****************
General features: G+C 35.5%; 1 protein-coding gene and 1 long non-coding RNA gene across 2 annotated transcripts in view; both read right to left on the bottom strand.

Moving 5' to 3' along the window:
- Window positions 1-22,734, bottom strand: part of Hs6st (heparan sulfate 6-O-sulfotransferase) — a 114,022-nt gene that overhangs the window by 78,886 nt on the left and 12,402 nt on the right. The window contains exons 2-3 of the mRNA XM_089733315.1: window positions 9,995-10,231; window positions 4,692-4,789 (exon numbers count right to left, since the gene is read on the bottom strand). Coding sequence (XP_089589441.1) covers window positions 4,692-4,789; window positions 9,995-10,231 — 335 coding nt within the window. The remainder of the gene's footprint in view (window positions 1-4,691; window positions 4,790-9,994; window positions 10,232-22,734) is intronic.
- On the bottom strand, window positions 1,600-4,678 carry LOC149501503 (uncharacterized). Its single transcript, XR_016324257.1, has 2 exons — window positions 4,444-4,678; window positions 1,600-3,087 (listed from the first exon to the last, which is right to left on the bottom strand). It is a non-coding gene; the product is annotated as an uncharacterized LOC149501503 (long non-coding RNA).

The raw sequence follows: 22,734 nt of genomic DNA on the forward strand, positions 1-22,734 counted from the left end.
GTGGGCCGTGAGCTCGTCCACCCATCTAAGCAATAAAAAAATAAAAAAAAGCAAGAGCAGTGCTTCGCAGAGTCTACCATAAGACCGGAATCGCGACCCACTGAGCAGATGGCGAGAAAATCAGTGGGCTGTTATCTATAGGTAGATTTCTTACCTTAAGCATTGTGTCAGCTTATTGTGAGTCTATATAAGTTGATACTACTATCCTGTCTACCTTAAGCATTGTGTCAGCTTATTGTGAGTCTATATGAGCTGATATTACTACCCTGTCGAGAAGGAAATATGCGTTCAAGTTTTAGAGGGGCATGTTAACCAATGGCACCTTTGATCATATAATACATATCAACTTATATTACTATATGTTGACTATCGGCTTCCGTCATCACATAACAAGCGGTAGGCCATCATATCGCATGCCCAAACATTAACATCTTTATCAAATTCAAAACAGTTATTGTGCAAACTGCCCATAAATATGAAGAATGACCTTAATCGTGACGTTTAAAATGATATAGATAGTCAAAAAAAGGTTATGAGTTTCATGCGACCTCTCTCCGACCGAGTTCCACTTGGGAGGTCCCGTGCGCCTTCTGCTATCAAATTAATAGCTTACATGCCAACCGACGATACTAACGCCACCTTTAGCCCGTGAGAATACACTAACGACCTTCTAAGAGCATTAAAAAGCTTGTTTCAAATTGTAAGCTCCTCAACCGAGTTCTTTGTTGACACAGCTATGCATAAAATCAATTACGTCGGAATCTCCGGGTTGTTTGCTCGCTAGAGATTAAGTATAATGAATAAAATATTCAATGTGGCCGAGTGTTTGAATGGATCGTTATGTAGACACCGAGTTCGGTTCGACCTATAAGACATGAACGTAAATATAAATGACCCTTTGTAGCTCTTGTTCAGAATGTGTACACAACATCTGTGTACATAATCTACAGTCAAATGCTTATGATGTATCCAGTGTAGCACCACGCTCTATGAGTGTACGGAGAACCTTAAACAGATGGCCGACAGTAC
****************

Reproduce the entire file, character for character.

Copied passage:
General features: G+C 35.5%; 1 protein-coding gene and 1 long non-coding RNA gene across 2 annotated transcripts in view; both read right to left on the bottom strand.

Moving 5' to 3' along the window:
- Window positions 1-22,734, bottom strand: part of Hs6st (heparan sulfate 6-O-sulfotransferase) — a 114,022-nt gene that overhangs the window by 78,886 nt on the left and 12,402 nt on the right. The window contains exons 2-3 of the mRNA XM_089733315.1: window positions 9,995-10,231; window positions 4,692-4,789 (exon numbers count right to left, since the gene is read on the bottom strand). Coding sequence (XP_089589441.1) covers window positions 4,692-4,789; window positions 9,995-10,231 — 335 coding nt within the window. The remainder of the gene's footprint in view (window positions 1-4,691; window positions 4,790-9,994; window positions 10,232-22,734) is intronic.
- On the bottom strand, window positions 1,600-4,678 carry LOC149501503 (uncharacterized). Its single transcript, XR_016324257.1, has 2 exons — window positions 4,444-4,678; window positions 1,600-3,087 (listed from the first exon to the last, which is right to left on the bottom strand). It is a non-coding gene; the product is annotated as an uncharacterized LOC149501503 (long non-coding RNA).

The raw sequence follows: 22,734 nt of genomic DNA on the forward strand, positions 1-22,734 counted from the left end.
GTGGGCCGTGAGCTCGTCCACCCATCTAAGCAATAAAAAAATAAAAAAAAGCAAGAGCAGTGCTTCGCAGAGTCTACCATAAGACCGGAATCGCGACCCACTGAGCAGATGGCGAGAAAATCAGTGGGCTGTTATCTATAGGTAGATTTCTTACCTTAAGCATTGTGTCAGCTTATTGTGAGTCTATATAAGTTGATACTACTATCCTGTCTACCTTAAGCATTGTGTCAGCTTATTGTGAGTCTATATGAGCTGATATTACTACCCTGTCGAGAAGGAAATATGCGTTCAAGTTTTAGAGGGGCATGTTAACCAATGGCACCTTTGATCATATAATACATATCAACTTATATTACTATATGTTGACTATCGGCTTCCGTCATCACATAACAAGCGGTAGGCCATCATATCGCATGCCCAAACATTAACATCTTTATCAAATTCAAAACAGTTATTGTGCAAACTGCCCATAAATATGAAGAATGACCTTAATCGTGACGTTTAAAATGATATAGATAGTCAAAAAAAGGTTATGAGTTTCATGCGACCTCTCTCCGACCGAGTTCCACTTGGGAGGTCCCGTGCGCCTTCTGCTATCAAATTAATAGCTTACATGCCAACCGACGATACTAACGCCACCTTTAGCCCGTGAGAATACACTAACGACCTTCTAAGAGCATTAAAAAGCTTGTTTCAAATTGTAAGCTCCTCAACCGAGTTCTTTGTTGACACAGCTATGCATAAAATCAATTACGTCGGAATCTCCGGGTTGTTTGCTCGCTAGAGATTAAGTATAATGAATAAAATATTCAATGTGGCCGAGTGTTTGAATGGATCGTTATGTAGACACCGAGTTCGGTTCGACCTATAAGACATGAACGTAAATATAAATGACCCTTTGTAGCTCTTGTTCAGAATGTGTACACAACATCTGTGTACATAATCTACAGTCAAATGCTTATGATGTATCCAGTGTAGCACCACGCTCTATGAGTGTACGGAGAACCTTAAACAGATGGCCGACAGTAC